Proving Liability After Getting Hit by a Drunk Driver

How to gather evidence for a successful insurance claim after being hit by a drunk driver. Get the compensation you deserve for your injuries.

More than a million drivers are arrested annually for driving under the influence of drugs or alcohol, and that’s only a fraction of the 111 million self-reported episodes of drunk driving reported each year by American adults.¹

If you’ve been injured by a drunk driver, you have a right to expect compensation for your injuries, pain and suffering, and property damage.

But the at-fault driver’s insurance company won’t just hand you a fat settlement check. You’ll need to prove your claim.

Drunk driving cases progress the same as any other property damage or injury claim. The difference lies in the type of evidence you’ll need to establish liability.

How Drunk Driving Affects a Claim

Your claim to the other driver’s insurance company will be handled by a claims adjuster. As a general rule, adjusters are trained to settle your claim quickly for as little as possible.

So long as you gather the right evidence and show the adjuster you know what you’re doing, you can successfully settle your injury claim without an attorney.

The insurance company would rather pay you a fair settlement than end up in court. They know that a judge or jury will be very sympathetic to your injuries caused by a drunk driver. A verdict in your favor may be for a much larger amount than you’re currently demanding. This is powerful leverage you can apply during negotiations.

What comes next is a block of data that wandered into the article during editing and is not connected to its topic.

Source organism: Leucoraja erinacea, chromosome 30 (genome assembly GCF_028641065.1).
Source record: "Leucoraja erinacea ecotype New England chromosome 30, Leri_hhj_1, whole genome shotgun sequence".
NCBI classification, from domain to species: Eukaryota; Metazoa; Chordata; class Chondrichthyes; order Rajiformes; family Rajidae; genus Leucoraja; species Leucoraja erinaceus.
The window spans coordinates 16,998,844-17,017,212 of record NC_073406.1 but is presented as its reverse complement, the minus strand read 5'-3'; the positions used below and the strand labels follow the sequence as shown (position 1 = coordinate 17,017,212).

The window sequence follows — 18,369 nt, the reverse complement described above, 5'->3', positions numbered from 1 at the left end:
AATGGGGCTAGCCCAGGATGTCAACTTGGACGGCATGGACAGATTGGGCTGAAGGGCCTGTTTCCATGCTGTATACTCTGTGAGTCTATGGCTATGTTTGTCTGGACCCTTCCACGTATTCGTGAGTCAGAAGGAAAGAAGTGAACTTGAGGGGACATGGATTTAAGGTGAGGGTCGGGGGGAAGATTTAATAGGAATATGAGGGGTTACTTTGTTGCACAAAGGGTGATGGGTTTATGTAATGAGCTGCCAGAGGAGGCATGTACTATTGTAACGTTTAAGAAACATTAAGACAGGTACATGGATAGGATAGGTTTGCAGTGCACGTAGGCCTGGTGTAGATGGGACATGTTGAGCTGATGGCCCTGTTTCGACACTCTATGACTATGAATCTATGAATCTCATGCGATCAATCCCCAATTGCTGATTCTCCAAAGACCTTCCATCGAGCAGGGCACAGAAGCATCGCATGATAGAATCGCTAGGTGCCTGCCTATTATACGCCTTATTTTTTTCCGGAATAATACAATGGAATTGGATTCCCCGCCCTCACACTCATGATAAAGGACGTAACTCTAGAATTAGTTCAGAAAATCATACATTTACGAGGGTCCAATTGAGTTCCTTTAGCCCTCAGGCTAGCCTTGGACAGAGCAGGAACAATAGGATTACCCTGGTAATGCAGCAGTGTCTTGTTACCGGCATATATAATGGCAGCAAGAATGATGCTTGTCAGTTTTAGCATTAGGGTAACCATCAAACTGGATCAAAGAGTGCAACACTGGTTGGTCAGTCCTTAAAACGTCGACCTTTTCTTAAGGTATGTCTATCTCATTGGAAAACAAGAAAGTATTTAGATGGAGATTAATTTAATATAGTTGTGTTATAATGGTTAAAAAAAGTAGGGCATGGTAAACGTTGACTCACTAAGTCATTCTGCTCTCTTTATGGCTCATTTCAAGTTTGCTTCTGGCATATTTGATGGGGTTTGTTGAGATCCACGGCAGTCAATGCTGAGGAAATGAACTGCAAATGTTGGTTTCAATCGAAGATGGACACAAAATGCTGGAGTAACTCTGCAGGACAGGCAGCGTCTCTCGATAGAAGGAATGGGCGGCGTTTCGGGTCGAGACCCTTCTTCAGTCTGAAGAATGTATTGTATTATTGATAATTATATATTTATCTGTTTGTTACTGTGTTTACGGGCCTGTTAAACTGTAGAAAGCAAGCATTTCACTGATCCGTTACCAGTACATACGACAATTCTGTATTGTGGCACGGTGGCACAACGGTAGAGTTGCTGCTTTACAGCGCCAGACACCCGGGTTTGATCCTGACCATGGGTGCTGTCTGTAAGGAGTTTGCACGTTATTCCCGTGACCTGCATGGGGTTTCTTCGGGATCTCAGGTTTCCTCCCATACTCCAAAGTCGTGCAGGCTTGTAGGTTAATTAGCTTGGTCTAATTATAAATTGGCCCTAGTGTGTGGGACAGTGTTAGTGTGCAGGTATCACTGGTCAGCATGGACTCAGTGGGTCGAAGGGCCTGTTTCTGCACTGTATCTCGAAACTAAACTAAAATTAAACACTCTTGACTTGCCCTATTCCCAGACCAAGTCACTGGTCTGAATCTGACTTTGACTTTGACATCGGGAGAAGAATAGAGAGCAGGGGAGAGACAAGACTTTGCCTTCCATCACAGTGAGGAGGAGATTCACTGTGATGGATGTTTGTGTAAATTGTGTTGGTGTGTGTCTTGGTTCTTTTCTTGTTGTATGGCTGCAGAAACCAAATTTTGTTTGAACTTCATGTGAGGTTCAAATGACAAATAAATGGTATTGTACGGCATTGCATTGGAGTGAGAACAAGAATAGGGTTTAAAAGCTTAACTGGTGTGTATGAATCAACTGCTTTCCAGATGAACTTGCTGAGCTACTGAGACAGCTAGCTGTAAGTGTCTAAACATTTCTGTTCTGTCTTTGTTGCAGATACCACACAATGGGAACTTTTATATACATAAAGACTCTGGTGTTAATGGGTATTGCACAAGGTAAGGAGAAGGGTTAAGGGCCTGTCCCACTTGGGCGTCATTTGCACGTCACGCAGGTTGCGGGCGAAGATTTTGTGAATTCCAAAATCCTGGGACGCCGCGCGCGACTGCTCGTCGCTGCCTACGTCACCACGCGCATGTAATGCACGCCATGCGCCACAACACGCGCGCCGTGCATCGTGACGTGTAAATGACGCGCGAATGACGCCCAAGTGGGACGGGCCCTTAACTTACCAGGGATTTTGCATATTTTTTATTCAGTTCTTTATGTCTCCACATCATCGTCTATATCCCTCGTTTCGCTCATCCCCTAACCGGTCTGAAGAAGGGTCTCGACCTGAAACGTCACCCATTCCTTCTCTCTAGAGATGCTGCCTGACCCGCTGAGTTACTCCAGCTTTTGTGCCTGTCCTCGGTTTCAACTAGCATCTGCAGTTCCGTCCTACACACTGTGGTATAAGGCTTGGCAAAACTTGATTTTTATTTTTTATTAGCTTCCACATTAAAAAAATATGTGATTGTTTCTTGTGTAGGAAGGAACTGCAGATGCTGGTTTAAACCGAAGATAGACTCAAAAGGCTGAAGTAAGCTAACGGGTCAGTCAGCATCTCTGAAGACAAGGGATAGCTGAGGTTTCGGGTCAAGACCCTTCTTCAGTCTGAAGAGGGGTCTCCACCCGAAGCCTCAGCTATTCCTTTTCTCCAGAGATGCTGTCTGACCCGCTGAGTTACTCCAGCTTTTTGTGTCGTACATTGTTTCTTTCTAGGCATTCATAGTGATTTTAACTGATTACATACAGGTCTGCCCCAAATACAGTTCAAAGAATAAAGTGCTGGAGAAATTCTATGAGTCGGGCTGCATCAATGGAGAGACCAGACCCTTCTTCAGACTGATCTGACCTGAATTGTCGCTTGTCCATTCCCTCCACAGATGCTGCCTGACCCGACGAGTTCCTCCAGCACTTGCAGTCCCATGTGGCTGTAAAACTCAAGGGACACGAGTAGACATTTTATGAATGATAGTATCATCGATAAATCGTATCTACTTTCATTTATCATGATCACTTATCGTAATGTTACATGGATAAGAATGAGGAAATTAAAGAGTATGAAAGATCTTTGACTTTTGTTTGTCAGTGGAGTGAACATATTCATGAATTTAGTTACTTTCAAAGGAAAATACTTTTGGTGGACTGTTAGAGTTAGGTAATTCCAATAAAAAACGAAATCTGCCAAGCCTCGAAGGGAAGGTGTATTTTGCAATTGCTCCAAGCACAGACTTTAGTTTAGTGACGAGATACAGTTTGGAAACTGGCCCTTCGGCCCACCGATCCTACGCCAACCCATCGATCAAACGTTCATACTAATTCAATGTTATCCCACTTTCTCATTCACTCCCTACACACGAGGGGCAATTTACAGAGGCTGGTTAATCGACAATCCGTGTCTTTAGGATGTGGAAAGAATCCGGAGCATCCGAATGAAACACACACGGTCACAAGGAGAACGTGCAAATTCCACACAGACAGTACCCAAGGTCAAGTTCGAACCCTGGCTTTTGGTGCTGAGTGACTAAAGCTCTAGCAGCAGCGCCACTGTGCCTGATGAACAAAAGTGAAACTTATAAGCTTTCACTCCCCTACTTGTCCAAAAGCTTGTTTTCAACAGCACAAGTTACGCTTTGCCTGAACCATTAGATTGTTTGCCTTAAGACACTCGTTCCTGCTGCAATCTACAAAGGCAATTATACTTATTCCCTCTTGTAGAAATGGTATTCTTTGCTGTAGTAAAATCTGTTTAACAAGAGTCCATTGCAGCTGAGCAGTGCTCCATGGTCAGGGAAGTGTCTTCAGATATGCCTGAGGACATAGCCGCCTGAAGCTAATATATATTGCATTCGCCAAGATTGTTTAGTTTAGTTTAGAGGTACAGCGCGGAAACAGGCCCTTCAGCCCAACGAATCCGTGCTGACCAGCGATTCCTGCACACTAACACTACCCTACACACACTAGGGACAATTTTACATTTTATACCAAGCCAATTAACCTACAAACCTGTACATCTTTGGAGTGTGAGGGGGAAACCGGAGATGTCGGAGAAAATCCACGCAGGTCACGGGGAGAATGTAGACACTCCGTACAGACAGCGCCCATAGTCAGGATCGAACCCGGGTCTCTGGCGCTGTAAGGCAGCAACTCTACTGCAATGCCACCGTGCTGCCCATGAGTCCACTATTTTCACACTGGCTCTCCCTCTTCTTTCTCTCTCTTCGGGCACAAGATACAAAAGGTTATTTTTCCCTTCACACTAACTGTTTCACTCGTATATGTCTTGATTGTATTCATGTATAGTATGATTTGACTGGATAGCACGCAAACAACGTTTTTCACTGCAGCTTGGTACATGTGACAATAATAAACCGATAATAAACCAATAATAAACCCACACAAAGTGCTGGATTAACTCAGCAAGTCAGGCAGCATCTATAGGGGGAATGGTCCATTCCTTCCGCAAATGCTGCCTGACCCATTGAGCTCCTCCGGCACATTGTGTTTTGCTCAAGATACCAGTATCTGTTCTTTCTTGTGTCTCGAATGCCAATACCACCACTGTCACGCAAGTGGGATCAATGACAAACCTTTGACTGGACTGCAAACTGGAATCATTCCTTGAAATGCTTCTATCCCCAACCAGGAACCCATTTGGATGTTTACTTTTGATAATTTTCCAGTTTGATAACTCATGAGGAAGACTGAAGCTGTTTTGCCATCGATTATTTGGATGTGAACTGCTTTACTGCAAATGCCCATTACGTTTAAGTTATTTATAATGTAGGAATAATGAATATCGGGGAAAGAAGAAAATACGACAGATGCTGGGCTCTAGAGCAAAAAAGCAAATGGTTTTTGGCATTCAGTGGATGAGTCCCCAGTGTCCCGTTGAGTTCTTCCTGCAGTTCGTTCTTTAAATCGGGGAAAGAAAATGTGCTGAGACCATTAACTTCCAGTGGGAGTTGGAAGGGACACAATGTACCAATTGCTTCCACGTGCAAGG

There are different levels of intoxication. Whether your state classifies the crime as Driving While Intoxicated or Impaired (DWI) or Driving Under the Influence (DUI), it all boils down to an accident caused by a driver who was drinking or using drugs.

Here’s the sticky legal part: Being drunk or high isn’t what makes the impaired driver responsible for your car crash. The accident was caused by the negligent actions of the driver, who was making mistakes because of the intoxication.

It helps to understand some common terms used by attorneys and insurance companies:

  • Negligence happens when a vehicle driver fails to act responsibly or does something no reasonable vehicle operator would do. For example, driving the wrong way on a one-way street.
  • Liability simply means responsibility. The at-fault driver or vehicle owner is usually liable for the accident victim’s damages.
  • Damages for car accident victims can include property damage, medical and therapy bills, out-of-pocket expenses, replacement services, consortium claims, lost wages, and pain and suffering.
  • Proximate Cause is an action that leads to an expected result, like an injury, which wouldn’t have otherwise happened.

Example: Negligence and Cause

Andy left a bar driving his sedan after having one too many beers. On the way home, he was too drunk to notice the light was red. As he drove through the intersection without stopping, he crashed into the side of Carol’s car, seriously injuring her.

In this example, Andy’s drunken state was technically not the cause of the collision. The cause was the negligent act of driving through the red light. Andy’s drinking caused him to operate his vehicle irresponsibly (by running the red light), which ultimately caused the accident.

Andy’s negligence was the proximate cause of Carol’s injuries, making Andy liable for her damages.

If you were the victim of a drunk driving crash, and the at-fault driver received a citation for an open container or was arrested for DUI or DWI, you’ll be in a strong position when negotiating your claim.

In drunk driving cases, the existence of an open container citation or a DUI should be all the evidence needed to convince the claims adjuster their insured was negligent.

Watch the Driver at the Crash Scene